25 US Cities Commit to 100 Per Cent Renewable Power

World | Solar Energy

Photo-illustration: Pixabay

There are now 25 cities and towns in the US committed to sourcing 100 per cent of their power from renewables, after Madison in Wisconsin and Abita Springs in Louisiana both agreed last week to draw up plans to reach the target.

Following respective city council votes, both cities have become the first within their states to commit to sourcing 100 per cent renewable power, and have joined green organisation Sierra Club’s Ready for 100 campaign aimed at getting 100 US cities to commit to the ambitious target.

Abita Springs Town Council has set a goal of deriving 100 per cent of its electricity from renewable energy sources by the end of 2030, while Madison Common Council members unanimously agreed to allocate $250,000 to develop a plan by January 18 next year including target dates for the goal.

According to Sierra Club, last week’s commitments to the campaign demonstrate growing bipartisan awareness of the economic and environmental benefits of boosting clean power generation in the US.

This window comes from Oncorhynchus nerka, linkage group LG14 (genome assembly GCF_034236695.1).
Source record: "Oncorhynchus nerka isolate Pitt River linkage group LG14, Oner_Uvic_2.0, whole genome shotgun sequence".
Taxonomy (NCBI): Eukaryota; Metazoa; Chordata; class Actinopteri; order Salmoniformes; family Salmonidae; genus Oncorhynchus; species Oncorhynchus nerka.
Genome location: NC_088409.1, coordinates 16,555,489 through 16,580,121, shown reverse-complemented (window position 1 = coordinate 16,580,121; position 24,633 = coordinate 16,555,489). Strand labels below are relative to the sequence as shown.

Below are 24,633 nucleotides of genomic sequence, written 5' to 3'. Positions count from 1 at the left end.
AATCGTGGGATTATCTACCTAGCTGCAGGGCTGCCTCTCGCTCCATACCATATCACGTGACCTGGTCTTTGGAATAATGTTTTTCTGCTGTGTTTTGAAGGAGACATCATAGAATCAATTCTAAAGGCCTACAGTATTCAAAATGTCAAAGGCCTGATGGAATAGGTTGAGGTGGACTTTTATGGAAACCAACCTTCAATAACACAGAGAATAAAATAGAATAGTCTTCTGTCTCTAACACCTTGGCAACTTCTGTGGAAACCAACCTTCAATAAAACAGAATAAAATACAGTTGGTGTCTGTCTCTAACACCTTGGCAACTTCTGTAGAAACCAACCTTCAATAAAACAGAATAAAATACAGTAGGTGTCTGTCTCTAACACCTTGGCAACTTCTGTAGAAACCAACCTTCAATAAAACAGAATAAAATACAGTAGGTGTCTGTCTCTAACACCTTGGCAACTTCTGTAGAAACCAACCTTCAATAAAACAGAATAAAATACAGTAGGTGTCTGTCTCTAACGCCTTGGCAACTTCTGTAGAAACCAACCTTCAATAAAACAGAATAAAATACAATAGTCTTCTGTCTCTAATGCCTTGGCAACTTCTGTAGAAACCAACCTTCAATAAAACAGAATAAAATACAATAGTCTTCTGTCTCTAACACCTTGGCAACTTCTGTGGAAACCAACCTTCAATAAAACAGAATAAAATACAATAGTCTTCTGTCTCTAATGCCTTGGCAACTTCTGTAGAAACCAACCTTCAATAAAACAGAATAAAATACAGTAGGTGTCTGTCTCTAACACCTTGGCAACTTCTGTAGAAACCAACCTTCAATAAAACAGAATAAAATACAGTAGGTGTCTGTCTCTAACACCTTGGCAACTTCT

In November’s US elections, more than 70 per cent of votes in Madison supported Hillary Clinton for President, while nearly 75 per cent of votes in the parish in which Abita Springs is located supported Donald Trump.

“Whether you’re Republican or a Democrat, from a liberal college city or a rural Louisiana town, clean energy is putting America back to work and benefitting communities across the country,” said Jodie Van Horn, director of the Sierra Club’s Ready for 100 campaign. “As the Trump Administration turns its back on clean air and clean water, cities and local leaders will continue to step up to lead the transition towards healthy communities and a more vibrant economy powered by the renewable energy.”

Abita Strings’ Republican mayor, Greg Lemons, said transitioning to 100 per cent renewables was a practical decision for the environment and the economy in the town.

He added the plan for reaching the target would focus on solar power. “Politics has nothing to do with it for me,” said Lemons. “Clean energy just makes good economic sense.”

Madison Common Council’s Alder, Zach Wood, said the commitment demonstrated the city’s determination to move beyond fossil fuels for the benefit of human health and the environment. “These goals will drive a clean energy economy that creates local jobs, provides affordable and sustainable electricity, and results in cleaner air and water,” he said.

Meanwhile, the state of California has reportedly set a new clean energy record.

According to environmentalist and 350.org founder Bill McKibben, the state sourced 56.7 per cent of its power from renewables at midday yesterday.

Source: businessgreen.com